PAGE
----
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Outside View: No Hamlets on BMD

disclaimer: image is for illustration purposes only
by Andrei Kislyakov
Moscow (UPI) Sept. 4, 2007
A mere mention of missile defense can today provoke truly Shakespearean passions.

However, the famous question of the Prince of Denmark no longer applies to missile defense.

Following the logic of scientific and technological progress, the defense programs will go ahead despite the seemingly unbeatable arguments of their opponents. The American plans to deploy 10 interceptor missiles in Poland and a radar base in the Czech Republic are unlikely to be derailed.

No doubt the Russian military and political leadership have always realized the inevitability of the third missile defense positioning area on the European continent. That being so, it presupposed working out a consistent missile defense policy in military-technical and political terms.

Even a year ago it all seemed crystal clear. The Russian military and politicians did not show much concern about the American plans. Many Russian experts claimed, and justly so, that 10 interceptor missiles could not seriously hamper Russia's ground-based strategic nuclear forces. Yet the stepped-up activities to implement the program as a whole were frowned upon.

In this connection, Moscow's official stand, providing for a more active buildup of offensive strategic weapons as an adequate reply to the American challenge, seemed quite logical. At any rate, everybody could understand the reasoning of the powers that be: Our ways are parting, but we do not fear you, and we respond the best we can, taking advantage of our strong points, they said.

But in mid-February this year, Russian Chief of Staff Yury Baluyevsky said Russia might unilaterally withdraw from the 1987 treaty on shorter- and medium-range missiles.

Such a step was directly linked to plans for and implementation of the American missile defense program in European countries. In his view, the positioning areas of American anti-missiles could now be the prospective targets. The idea of pounding on the recent East European allies is becoming a real obsession with the Russian General Staff.

Upgrading the existing inventory of nuclear missiles when global anti-missile systems make their appearance is an understandable asymmetrical response. But to add to them medium-range, ballistic and cruise missiles in the future, moreover those targeted at Europe, is not a happy choice.

At the G8 summit in Germany in May, Russian president Vladimir Putin made a strong move by proposing that the Americans could use the Gabala radar in Azerbaijan as part of their defense system. If realized, the scheme could benefit Russia in many ways -- while finding a technologically feasible answer to the third positioning missile-defense area.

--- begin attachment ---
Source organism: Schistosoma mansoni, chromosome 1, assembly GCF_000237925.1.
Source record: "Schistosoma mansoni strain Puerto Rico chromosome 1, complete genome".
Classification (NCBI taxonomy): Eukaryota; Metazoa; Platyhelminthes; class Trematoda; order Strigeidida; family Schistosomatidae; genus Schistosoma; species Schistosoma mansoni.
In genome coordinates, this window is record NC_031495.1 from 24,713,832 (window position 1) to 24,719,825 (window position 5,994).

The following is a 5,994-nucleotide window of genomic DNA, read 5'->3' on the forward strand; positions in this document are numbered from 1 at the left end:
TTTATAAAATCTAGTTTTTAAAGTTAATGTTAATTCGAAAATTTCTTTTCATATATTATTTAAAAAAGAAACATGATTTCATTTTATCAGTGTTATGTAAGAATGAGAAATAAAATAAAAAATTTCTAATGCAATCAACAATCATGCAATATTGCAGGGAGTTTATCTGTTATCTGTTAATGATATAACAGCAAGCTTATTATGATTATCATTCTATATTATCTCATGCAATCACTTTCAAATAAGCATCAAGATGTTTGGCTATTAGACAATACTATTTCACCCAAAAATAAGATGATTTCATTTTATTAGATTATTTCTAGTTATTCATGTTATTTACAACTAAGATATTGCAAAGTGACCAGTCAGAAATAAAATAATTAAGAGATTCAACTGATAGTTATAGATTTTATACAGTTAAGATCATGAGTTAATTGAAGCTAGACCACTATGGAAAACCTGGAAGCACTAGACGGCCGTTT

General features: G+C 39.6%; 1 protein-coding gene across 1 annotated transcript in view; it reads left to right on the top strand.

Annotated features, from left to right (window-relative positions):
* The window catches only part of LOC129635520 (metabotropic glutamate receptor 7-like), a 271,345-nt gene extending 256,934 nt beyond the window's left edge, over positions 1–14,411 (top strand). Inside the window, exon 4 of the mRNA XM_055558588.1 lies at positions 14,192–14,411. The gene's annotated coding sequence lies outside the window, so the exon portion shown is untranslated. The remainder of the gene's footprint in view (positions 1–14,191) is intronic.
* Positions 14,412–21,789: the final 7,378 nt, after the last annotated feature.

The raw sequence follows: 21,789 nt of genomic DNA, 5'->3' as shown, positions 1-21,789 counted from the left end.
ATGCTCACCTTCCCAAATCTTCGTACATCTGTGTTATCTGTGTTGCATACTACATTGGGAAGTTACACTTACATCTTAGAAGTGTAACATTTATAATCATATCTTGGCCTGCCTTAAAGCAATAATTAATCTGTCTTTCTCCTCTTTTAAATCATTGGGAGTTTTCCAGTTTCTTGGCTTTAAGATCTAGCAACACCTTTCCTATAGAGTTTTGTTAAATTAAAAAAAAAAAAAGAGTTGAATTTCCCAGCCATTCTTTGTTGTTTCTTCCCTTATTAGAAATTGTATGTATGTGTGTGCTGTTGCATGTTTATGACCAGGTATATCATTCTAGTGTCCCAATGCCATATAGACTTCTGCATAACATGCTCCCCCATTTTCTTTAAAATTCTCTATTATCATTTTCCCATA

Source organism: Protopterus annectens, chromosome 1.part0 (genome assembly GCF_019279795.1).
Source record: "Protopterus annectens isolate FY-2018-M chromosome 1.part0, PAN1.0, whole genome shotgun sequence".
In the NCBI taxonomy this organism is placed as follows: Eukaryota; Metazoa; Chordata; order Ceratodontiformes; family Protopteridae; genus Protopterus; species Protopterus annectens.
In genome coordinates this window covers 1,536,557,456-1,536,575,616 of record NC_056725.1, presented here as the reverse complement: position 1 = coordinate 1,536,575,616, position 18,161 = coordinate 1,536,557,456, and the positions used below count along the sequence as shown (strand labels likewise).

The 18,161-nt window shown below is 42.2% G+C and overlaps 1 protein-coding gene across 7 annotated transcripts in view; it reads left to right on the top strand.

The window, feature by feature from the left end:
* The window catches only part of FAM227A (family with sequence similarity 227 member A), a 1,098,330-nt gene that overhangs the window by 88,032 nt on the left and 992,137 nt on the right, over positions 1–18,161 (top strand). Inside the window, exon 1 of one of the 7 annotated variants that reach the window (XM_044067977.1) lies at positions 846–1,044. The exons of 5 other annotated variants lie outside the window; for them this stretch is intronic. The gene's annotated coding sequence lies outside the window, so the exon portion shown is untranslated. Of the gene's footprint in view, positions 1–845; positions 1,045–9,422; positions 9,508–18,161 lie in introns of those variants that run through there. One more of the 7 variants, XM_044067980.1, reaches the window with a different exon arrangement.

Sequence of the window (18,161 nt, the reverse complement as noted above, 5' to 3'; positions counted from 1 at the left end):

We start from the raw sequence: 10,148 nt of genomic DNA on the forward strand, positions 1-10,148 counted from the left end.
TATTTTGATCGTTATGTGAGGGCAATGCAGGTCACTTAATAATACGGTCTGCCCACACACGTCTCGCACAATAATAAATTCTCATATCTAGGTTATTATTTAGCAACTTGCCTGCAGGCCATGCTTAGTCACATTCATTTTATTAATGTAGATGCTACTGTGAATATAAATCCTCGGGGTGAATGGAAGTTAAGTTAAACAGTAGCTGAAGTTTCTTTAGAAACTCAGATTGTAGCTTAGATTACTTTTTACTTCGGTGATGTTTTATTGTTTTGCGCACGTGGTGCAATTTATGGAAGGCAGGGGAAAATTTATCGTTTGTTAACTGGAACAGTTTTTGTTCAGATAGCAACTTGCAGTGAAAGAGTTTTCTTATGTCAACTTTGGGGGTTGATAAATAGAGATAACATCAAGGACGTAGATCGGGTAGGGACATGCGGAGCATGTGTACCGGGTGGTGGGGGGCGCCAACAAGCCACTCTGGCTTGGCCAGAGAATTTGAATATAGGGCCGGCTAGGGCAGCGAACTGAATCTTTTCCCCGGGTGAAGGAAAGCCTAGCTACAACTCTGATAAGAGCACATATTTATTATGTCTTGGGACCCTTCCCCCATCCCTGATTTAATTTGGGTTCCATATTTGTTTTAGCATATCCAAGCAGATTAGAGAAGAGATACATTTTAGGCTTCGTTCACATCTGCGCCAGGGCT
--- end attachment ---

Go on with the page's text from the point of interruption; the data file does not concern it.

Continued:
Moscow also gained a political lever to influence the future missile defense programs. In other words, Russia was within an ace of applying in practice a very wise principle -- "if you can't fight it, embrace it."

But cooperation with the Americans, which opens new horizons and is not fully formalized yet, somehow got linked with the demand that they give up their European missile-defense plans.

Naturally enough, the first round of Russian-American expert talks in Washington on July 30-31 yielded modest results. Although, according to Russian Deputy Foreign Minister Sergei Kislyak, the discussion was serious, Gonzalo Gallegos, a State Department spokesman, stressed on Aug. 21 that the American position remained the same regarding the deployment of elements of an American missile defense shield in Eastern Europe.

In all probability, the Americans will also remain firm during the October meeting of foreign and defense ministers of the two countries. If anything, Russia's General Staff has gone out of its way to make it so. On Aug. 21, in a conversation with Czech Deputy Defense Minister Martin Bartak, Baluyevsky described the Czech Republic's likely decision to deploy missile defense units on its territory as a huge blunder. To leave no doubt about the seriousness of Russia's intentions, the general warned that some "military" measures might be used against it if it went ahead with it.

The Foreign Ministry readily echoed the military in strengthening Russian-American cooperation on missile defenses. Speaking about the October meeting, its deputy spokesman Boris Malakhov added to the string of warnings to prospective partners one of his own: "We would like to remind you that the fundamental condition for the implementation of our proposals is the refusal by the United States to deploy a missile defense base in Europe and to station strike anti-missile elements in space."

This statement leaves no room for Hamlet-like doubts even for missile defense program skeptics. As regards Russian-American-European dialogue on the subject concerned, doubts are steadily replacing certainties here.

(Andrei Kislyakov is a political commentator for RIA Novosti. This article is reprinted by permission of RIA Novosti. The opinions expressed in this article are the author's and do not necessarily represent those of RIA Novosti.)

-- (United Press International's "Outside View" commentaries are written by outside contributors who specialize in a variety of important issues. The views expressed do not necessarily reflect those of United Press International. In the interests of creating an open forum, original submissions are invited.)

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